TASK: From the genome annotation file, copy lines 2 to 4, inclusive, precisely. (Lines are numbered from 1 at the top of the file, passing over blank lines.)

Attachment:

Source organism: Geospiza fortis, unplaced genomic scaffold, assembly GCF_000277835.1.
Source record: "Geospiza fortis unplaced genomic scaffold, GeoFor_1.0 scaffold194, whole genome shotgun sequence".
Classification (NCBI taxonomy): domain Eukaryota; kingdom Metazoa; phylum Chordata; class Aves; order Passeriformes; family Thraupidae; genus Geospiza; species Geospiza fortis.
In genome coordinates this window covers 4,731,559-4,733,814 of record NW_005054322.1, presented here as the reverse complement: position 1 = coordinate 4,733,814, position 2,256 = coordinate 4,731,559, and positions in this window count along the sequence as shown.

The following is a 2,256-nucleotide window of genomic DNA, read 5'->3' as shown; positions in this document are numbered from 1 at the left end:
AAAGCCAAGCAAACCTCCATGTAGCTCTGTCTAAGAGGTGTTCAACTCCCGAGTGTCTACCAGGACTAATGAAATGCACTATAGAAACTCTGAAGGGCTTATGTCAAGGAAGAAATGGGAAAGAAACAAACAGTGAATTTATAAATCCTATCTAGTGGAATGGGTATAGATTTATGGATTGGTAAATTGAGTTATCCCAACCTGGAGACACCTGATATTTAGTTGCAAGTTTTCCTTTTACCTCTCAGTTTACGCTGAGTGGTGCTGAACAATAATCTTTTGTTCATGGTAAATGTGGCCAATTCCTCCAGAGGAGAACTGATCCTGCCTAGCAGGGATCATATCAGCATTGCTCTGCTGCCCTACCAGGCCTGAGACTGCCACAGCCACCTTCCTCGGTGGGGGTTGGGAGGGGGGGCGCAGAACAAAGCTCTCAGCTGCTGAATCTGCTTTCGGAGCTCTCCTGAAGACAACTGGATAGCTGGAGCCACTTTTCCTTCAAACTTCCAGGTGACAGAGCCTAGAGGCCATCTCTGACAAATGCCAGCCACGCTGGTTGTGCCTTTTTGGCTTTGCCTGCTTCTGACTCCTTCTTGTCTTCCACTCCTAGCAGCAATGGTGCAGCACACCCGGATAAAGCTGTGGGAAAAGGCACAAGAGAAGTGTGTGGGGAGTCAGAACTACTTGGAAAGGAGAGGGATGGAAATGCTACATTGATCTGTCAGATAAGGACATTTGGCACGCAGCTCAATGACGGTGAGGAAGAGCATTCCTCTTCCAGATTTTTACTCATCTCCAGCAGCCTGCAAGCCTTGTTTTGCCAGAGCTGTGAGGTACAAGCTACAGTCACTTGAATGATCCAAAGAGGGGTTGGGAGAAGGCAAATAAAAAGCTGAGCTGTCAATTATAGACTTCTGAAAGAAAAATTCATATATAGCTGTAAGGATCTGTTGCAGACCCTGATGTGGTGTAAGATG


Source record: "Geospiza fortis unplaced genomic scaffold, GeoFor_1.0 scaffold194, whole genome shotgun sequence".
Classification (NCBI taxonomy): domain Eukaryota; kingdom Metazoa; phylum Chordata; class Aves; order Passeriformes; family Thraupidae; genus Geospiza; species Geospiza fortis.
In genome coordinates this window covers 4,731,559-4,733,814 of record NW_005054322.1, presented here as the reverse complement: position 1 = coordinate 4,733,814, position 2,256 = coordinate 4,731,559, and positions in this window count along the sequence as shown.